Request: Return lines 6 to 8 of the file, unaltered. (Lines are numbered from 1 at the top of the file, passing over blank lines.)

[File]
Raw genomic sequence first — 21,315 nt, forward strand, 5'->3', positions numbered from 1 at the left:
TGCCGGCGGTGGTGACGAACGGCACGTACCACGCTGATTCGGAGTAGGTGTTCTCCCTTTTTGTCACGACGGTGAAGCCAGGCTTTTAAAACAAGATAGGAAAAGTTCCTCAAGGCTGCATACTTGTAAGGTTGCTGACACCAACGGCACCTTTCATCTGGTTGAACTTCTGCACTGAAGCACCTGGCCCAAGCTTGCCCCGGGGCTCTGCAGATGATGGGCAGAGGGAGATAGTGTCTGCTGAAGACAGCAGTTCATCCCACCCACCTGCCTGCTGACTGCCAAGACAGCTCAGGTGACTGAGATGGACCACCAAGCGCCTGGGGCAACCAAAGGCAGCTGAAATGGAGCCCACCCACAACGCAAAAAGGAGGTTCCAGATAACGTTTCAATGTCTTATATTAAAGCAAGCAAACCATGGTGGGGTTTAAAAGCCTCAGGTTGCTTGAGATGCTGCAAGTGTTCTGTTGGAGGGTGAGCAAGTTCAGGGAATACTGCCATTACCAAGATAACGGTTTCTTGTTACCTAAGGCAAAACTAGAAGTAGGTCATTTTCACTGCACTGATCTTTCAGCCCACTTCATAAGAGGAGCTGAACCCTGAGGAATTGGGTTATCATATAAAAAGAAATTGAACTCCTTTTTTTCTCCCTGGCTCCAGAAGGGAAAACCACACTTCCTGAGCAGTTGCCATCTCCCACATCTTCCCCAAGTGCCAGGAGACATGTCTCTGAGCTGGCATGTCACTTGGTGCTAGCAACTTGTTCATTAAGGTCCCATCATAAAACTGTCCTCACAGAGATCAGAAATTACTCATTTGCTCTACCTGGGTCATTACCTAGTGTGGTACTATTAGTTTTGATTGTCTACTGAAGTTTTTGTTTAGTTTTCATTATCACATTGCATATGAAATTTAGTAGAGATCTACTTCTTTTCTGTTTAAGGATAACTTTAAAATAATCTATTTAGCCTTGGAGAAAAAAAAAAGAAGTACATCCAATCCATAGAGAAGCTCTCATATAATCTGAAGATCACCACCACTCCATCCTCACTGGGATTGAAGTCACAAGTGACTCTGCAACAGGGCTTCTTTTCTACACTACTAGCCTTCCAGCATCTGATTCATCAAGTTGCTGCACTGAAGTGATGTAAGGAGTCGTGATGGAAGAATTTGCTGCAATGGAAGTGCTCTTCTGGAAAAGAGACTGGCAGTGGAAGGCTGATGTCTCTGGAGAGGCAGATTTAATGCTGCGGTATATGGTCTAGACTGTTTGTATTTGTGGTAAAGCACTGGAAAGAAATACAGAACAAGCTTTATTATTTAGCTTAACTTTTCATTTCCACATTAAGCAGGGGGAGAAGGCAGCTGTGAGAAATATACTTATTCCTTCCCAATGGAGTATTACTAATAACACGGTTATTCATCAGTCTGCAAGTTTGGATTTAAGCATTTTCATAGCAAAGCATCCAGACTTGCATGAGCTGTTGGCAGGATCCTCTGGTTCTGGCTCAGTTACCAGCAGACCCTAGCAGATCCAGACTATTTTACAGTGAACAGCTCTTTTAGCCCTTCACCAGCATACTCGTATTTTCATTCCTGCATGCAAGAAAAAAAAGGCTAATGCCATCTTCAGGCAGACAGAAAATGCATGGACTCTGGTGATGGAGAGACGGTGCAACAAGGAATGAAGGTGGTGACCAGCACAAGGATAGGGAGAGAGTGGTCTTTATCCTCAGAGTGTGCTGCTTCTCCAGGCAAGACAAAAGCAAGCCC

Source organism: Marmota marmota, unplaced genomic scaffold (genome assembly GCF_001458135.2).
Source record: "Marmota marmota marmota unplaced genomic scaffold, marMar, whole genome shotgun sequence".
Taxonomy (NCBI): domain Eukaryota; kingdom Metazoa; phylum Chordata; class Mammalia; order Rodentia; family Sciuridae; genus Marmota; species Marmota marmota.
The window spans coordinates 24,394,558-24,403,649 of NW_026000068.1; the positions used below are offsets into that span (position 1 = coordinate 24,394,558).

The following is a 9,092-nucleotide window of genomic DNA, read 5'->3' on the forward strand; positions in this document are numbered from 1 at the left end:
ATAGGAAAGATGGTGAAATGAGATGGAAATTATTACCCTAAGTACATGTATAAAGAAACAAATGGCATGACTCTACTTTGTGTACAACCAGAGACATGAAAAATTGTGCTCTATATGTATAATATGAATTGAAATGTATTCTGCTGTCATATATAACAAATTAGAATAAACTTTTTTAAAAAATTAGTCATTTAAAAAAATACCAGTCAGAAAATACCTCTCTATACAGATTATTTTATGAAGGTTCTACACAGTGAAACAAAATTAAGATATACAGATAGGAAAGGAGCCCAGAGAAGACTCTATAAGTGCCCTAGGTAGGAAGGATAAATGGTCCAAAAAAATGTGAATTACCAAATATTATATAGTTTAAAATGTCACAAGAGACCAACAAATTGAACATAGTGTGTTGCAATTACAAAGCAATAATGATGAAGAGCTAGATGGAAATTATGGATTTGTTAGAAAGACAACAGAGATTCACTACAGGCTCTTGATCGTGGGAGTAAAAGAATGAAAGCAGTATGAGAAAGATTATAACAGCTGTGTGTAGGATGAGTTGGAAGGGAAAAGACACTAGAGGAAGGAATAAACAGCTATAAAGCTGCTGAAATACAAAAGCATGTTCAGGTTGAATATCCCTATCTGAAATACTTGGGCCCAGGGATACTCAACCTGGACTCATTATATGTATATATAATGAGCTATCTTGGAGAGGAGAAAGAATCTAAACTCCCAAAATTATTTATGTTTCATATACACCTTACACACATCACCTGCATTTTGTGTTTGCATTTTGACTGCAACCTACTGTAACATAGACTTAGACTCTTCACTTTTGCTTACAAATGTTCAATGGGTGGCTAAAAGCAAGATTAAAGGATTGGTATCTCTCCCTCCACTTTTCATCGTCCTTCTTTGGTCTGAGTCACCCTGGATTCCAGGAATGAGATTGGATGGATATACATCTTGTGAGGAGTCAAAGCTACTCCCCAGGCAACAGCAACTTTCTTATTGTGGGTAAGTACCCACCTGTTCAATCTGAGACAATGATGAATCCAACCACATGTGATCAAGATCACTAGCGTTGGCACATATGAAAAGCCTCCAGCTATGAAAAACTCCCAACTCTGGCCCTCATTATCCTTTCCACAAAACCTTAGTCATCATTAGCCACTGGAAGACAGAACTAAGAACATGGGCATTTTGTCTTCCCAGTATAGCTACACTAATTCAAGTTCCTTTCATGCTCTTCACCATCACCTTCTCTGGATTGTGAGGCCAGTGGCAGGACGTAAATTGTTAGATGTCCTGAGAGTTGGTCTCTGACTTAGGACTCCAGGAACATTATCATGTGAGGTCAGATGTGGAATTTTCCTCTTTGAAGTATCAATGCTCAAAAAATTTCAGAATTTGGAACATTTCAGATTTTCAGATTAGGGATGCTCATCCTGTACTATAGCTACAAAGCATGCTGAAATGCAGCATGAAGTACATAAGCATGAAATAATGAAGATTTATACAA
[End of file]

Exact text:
The window spans coordinates 24,394,558-24,403,649 of NW_026000068.1; the positions used below are offsets into that span (position 1 = coordinate 24,394,558).

The following is a 9,092-nucleotide window of genomic DNA, read 5'->3' on the forward strand; positions in this document are numbered from 1 at the left end:
ATAGGAAAGATGGTGAAATGAGATGGAAATTATTACCCTAAGTACATGTATAAAGAAACAAATGGCATGACTCTACTTTGTGTACAACCAGAGACATGAAAAATTGTGCTCTATATGTATAATATGAATTGAAATGTATTCTGCTGTCATATATAACAAATTAGAATAAACTTTTTTAAAAAATTAGTCATTTAAAAAAATACCAGTCAGAAAATACCTCTCTATACAGATTATTTTATGAAGGTTCTACACAGTGAAACAAAATTAAGATATACAGATAGGAAAGGAGCCCAGAGAAGACTCTATAAGTGCCCTAGGTAGGAAGGATAAATGGTCCAAAAAAATGTGAATTACCAAATATTATATAGTTTAAAATGTCACAAGAGACCAACAAATTGAACATAGTGTGTTGCAATTACAAAGCAATAATGATGAAGAGCTAGATGGAAATTATGGATTTGTTAGAAAGACAACAGAGATTCACTACAGGCTCTTGATCGTGGGAGTAAAAGAATGAAAGCAGTATGAGAAAGATTATAACAGCTGTGTGTAGGATGAGTTGGAAGGGAAAAGACACTAGAGGAAGGAATAAACAGCTATAAAGCTGCTGAAATACAAAAGCATGTTCAGGTTGAATATCCCTATCTGAAATACTTGGGCCCAGGGATACTCAACCTGGACTCATTATATGTATATATAATGAGCTATCTTGGAGAGGAGAAAGAATCTAAACTCCCAAAATTATTTATGTTTCATATACACCTTACACACATCACCTGCATTTTGTGTTTGCATTTTGACTGCAACCTACTGTAACATAGACTTAGACTCTTCACTTTTGCTTACAAATGTTCAATGGGTGGCTAAAAGCAAGATTAAAGGATTGGTATCTCTCCCTCCACTTTTCATCGTCCTTCTTTGGTCTGAGTCACCCTGGATTCCAGGAATGAGATTGGATGGATATACATCTTGTGAGGAGTCAAAGCTACTCCCCAGGCAACAGCAACTTTCTTATTGTGGGTAAGTACCCACCTGTTCAATCTGAGACAATGATGAATCCAACCACATGTGATCAAGATCACTAGCGTTGGCACATATGAAAAGCCTCCAGCTATGAAAAACTCCCAACTCTGGCCCTCATTATCCTTTCCACAAAACCTTAGTCATCATTAGCCACTGGAAGACAGAACTAAGAACATGGGCATTTTGTCTTCCCAGTATAGCTACACTAATTCAAGTTCCTTTCATGCTCTTCACCATCACCTTCTCTGGATTGTGAGGCCAGTGGCAGGACGTAAATTGTTAGATGTCCTGAGAGTTGGTCTCTGACTTAGGACTCCAGGAACATTATCATGTGAGGTCAGATGTGGAATTTTCCTCTTTGAAGTATCAATGCTCAAAAAATTTCAGAATTTGGAACATTTCAGATTTTCAGATTAGGGATGCTCATCCTGTACTATAGCTACAAAGCATGCTGAAATGCAGCATGAAGTACATAAGCATGAAATAATGAAGATTTATACAA